August 28, 2012
Blog by: Carol Wick, CEO
On Aug. 14, the Los Angeles Times ran a story about a research study that examined brief interventions as a tool in partnership with screening for domestic violence. The headline read “Brief screening for domestic violence doesn’t help, study shows.” You can see the story here: http://tinyurl.com/8c8u3by.
In fact, the study does not show this but alas the story went viral and we were inundated with questions about the study and why physicians should screen (as we have recommended doing with our R3 App). In the referenced study, the researchers looked into three different interventions after a screen determined that the patient was in an abusive relationship. They either did nothing, gave them a referral via paper or had them watch a video about how to get help. Anyone in the domestic violence field could have told them from the start how this would have turned out. Not only did they find that none of their brief interventions worked, but few if any of the survivors escaped their abuser upon follow-up.
If solving the complex issue of domestic abuse were as easy as handing out a flyer or having everyone watch a video, we would have figured that out many years ago. The reality is that domestic abuse is far too complicated and far too dangerous to ever do anything “brief.” As we discovered early on in our partnership with Lakeside Alternatives, screening cannot be done in isolation without comprehensive policies and procedures regarding intervention when someone is identified as being in an abusive relationship. Otherwise, that potentially lethal information becomes yet another checked box on a chart that goes nowhere and helps no one.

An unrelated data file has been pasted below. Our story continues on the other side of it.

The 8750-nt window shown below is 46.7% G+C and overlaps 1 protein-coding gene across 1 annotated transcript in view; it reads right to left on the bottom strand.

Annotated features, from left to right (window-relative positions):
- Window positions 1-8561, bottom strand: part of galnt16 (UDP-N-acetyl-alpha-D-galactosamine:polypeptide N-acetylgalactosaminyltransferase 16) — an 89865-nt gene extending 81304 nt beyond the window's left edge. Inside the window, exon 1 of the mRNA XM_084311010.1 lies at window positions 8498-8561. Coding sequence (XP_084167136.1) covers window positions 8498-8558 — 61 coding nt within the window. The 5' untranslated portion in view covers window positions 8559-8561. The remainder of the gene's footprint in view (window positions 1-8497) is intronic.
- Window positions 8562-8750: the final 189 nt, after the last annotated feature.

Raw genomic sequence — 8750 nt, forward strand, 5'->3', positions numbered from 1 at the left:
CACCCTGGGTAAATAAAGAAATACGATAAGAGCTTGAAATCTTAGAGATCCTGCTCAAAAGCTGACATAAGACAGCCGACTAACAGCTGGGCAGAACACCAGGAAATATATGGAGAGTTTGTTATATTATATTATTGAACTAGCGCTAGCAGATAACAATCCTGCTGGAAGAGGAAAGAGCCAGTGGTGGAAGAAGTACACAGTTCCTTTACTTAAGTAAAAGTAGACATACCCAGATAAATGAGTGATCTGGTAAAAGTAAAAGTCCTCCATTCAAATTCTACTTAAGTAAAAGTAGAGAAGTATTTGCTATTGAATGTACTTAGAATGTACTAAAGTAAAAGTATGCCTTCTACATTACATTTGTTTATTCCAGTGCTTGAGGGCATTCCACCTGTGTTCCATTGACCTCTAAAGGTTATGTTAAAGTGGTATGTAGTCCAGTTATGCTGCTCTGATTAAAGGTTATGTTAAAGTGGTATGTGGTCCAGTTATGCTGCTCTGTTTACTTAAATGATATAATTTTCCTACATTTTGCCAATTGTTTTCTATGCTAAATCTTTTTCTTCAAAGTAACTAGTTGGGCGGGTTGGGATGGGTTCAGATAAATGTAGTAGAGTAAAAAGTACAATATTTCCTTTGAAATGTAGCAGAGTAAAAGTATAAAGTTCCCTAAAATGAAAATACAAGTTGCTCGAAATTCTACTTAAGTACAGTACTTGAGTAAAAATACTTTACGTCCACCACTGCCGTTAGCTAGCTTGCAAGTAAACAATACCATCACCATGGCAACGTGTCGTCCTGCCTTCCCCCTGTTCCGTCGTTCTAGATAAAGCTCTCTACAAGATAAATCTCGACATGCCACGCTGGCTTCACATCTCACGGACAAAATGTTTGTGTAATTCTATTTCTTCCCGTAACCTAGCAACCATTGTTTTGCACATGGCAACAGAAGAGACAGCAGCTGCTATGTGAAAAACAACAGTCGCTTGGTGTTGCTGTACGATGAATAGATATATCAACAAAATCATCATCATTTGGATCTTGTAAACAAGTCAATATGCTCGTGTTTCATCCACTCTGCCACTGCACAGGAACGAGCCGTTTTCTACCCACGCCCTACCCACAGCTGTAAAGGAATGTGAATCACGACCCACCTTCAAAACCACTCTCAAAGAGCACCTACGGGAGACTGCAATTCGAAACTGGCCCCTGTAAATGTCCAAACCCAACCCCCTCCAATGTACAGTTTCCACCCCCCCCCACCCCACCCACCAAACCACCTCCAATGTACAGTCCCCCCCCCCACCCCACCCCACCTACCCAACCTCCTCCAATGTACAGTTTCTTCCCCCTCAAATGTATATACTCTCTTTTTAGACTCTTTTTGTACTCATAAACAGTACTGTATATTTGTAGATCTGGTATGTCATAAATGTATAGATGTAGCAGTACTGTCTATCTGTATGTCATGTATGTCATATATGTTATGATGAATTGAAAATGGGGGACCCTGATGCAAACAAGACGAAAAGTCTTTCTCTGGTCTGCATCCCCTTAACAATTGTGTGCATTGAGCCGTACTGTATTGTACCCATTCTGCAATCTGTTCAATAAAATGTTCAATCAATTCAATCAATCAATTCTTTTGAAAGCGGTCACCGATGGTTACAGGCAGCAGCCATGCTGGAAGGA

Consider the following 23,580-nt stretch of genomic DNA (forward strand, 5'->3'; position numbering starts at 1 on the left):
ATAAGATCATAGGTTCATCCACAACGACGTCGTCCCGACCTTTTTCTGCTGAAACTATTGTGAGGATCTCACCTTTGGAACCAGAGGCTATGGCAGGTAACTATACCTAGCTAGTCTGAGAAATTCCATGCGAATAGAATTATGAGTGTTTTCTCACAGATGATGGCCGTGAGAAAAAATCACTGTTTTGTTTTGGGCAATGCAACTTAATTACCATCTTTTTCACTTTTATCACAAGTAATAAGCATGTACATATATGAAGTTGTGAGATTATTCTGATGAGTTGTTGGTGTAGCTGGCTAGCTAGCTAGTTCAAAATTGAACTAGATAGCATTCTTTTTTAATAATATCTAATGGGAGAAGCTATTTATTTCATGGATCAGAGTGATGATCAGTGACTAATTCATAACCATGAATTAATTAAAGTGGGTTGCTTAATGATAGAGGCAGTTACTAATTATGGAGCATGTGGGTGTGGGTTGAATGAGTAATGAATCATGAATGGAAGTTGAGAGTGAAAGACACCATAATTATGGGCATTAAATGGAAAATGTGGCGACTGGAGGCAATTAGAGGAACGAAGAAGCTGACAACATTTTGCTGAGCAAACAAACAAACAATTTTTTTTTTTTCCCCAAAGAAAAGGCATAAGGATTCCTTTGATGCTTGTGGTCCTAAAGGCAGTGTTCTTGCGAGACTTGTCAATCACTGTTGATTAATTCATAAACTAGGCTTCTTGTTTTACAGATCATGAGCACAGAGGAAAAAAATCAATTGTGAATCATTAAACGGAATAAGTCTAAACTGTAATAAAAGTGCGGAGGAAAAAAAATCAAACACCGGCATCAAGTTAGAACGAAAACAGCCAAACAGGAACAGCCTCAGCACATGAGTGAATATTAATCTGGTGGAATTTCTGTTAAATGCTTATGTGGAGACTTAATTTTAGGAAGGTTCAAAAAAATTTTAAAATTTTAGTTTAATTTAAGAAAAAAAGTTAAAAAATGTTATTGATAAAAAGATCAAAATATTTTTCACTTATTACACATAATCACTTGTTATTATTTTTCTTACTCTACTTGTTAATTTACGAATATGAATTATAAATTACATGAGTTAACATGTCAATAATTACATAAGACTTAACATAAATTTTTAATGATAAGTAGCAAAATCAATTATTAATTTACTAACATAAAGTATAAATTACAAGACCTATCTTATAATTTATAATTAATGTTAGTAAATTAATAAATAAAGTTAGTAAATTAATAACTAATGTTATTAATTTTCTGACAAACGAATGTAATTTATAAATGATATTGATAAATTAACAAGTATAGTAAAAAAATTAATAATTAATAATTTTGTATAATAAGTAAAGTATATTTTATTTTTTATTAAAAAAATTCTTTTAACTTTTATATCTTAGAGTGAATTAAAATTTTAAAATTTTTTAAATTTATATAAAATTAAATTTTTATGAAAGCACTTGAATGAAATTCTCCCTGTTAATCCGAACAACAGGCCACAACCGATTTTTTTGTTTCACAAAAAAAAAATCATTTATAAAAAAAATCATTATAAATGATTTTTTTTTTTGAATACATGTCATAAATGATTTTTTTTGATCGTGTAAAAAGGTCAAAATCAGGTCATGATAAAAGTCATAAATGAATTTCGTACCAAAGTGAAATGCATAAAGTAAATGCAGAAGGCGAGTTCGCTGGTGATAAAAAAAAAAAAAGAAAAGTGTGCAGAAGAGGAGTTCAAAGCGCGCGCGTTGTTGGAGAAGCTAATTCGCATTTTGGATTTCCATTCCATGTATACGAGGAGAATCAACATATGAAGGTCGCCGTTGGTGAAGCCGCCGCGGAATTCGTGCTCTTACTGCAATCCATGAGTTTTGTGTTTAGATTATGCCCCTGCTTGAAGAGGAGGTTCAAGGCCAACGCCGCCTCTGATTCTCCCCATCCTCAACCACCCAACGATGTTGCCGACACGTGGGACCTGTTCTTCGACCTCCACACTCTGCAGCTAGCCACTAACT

As our partner Dr. Kevin Sherin, creator of the HITS screening tool (on which the R3 App is based) remarked, “It takes partnerships to place skilled staff along primary care providers to do the ‘heavy lifting’ required to break free of the cycle of power and control that goes with intimate partner violence. Those who were screened may be at significant risk for physical injury, verbal abuse or death. Worthwhile studies on this topic in the future must address more than ‘brief interventions.”
The correct response is to create partnerships with local domestic violence agencies and ensure that every time a screening is positive for abuse, the intervention is to connect that patient with a live, certified advocate who can properly assess the danger and create a safety plan. This process may only take 20-30 minutes and is certainly more effective than handing a piece of paper to a victim trapped in the abuse cycle of power, control and fear and saying “here you go, problem solved.” We can do better. They deserve better.